A middle-aged man had an incidental finding of 10.1 cm lipomatous mass arising from pancreatic body/neck detected on CT scan. He was asymptomatic. He underwent surgical resection of the mass due to concern for malignancy. His postoperative course was complicated by a high-volume pancreatic leak of approximately 900 mL/day. He underwent endoscopic retrograde cholangiopancreatography and insertion of a pancreatic stent, with some improvement in the pancreatic leak. His leak eventually settled after 3 months. The final histopathology showed lobules of mature adipocytes with small islands of disorganised benign pancreatic ducts and acini interspersed within them, suggestive of pancreatic hamartoma of lipomatous variant. Pancreatic lipomatous hamartomas are rare and are often diagnosed on final histopathology when the initial resection was performed due to diagnostic uncertainty or concern for malignancy. It is a benign lesion with an indolent course and must be discriminated from other lipomatous lesions of the pancreas. An awareness of the condition is important to help guide management.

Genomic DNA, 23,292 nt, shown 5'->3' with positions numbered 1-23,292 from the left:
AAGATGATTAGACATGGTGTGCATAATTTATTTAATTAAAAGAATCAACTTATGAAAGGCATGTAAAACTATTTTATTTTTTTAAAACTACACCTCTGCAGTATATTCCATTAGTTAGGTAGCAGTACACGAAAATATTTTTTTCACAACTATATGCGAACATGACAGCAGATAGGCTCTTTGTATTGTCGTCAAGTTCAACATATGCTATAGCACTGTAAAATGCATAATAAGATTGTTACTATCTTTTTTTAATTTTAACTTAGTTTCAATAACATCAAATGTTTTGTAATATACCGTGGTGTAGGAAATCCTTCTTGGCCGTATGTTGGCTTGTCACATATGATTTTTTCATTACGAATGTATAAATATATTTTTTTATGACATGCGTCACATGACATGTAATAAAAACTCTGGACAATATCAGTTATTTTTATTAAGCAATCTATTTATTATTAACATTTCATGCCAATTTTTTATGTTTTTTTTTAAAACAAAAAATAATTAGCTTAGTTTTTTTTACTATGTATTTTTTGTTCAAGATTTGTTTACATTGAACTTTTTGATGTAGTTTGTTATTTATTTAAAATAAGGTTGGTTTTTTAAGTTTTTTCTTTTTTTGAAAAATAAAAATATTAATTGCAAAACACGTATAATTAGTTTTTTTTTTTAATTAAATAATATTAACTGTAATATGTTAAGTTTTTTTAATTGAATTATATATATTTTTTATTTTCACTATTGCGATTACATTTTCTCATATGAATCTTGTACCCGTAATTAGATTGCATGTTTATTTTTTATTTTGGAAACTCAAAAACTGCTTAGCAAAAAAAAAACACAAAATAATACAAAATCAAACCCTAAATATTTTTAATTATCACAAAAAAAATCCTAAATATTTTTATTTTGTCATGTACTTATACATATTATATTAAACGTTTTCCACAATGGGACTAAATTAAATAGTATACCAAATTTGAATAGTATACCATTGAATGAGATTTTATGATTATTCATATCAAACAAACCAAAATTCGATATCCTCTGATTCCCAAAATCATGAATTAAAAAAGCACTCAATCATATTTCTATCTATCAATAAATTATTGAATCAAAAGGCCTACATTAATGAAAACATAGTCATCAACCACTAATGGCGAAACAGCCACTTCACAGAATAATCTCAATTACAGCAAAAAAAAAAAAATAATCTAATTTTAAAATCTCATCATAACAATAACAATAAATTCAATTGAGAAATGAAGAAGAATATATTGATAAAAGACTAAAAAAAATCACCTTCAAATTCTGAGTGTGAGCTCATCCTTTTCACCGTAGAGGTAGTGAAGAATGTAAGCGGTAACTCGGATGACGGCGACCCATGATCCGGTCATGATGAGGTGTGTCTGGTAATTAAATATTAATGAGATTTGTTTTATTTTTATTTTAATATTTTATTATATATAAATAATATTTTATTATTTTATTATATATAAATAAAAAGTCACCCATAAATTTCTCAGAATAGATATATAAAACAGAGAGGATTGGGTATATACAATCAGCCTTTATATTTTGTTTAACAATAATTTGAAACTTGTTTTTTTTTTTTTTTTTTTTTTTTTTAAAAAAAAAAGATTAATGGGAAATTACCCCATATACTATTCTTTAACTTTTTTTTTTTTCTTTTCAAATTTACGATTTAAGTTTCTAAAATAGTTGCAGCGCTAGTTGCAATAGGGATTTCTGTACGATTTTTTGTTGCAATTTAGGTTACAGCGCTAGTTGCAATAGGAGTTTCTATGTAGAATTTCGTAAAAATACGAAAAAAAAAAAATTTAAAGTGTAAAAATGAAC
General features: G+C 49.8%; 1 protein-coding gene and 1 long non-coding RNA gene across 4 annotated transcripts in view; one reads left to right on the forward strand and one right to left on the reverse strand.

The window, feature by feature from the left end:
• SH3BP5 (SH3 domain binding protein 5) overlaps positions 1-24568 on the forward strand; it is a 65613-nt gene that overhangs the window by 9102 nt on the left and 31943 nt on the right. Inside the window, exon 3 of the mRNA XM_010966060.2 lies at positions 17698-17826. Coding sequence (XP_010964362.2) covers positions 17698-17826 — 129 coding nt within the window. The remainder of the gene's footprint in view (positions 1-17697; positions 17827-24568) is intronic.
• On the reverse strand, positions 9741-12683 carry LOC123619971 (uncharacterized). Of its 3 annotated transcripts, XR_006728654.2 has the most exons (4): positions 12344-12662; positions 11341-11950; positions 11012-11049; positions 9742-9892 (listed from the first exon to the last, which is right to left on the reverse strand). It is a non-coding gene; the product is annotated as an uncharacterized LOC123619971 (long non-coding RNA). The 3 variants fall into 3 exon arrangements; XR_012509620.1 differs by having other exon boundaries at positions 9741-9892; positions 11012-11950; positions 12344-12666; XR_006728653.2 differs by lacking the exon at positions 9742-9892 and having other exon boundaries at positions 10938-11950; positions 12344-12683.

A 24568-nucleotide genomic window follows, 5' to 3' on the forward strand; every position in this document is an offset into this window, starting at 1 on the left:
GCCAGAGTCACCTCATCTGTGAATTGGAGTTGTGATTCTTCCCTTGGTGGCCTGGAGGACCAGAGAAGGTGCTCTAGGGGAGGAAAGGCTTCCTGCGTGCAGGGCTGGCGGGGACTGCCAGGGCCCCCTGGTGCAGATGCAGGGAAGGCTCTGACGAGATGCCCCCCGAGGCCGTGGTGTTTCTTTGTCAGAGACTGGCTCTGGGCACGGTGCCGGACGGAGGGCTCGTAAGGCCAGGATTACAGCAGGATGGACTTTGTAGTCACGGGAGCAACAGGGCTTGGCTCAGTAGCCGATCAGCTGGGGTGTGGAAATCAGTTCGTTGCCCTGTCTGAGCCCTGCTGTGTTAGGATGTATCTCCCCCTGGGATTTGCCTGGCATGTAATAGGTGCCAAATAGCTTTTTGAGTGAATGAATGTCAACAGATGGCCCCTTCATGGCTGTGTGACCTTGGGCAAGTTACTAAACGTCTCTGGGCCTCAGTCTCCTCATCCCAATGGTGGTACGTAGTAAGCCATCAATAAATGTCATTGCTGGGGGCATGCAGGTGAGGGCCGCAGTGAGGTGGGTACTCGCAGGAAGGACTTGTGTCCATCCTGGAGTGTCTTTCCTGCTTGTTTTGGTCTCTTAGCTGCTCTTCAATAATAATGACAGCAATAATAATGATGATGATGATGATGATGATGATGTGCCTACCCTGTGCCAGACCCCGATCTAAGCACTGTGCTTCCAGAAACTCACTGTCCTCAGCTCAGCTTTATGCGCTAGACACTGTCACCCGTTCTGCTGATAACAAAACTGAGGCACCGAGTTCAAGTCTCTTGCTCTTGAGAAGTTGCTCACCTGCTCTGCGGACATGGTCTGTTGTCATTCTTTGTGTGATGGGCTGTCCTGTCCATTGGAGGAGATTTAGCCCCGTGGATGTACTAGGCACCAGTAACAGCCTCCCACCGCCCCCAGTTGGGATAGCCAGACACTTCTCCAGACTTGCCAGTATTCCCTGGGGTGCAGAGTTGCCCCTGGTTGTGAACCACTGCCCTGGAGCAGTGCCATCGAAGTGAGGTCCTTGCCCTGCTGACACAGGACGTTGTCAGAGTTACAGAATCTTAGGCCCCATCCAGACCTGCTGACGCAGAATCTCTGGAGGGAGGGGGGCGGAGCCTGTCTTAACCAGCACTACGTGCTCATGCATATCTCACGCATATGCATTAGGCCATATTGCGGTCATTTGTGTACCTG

- General surgery
- Pancreas and biliary tract
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Contributors CLT is responsible for writing the main body of the case report. EYL is responsible for writing the radiological aspect of the case. MMB is responsible for writing the pathology aspect of the case. JKL is responsible for writing the discussion section of the case report.
Funding The authors have not declared a specific grant for this research from any funding agency in the public, commercial or not-for-profit sectors.
Case reports provide a valuable learning resource for the scientific community and can indicate areas of interest for future research. They should not be used in isolation to guide treatment choices or public health policy.
Competing interests None declared.
Provenance and peer review Not commissioned; externally peer reviewed.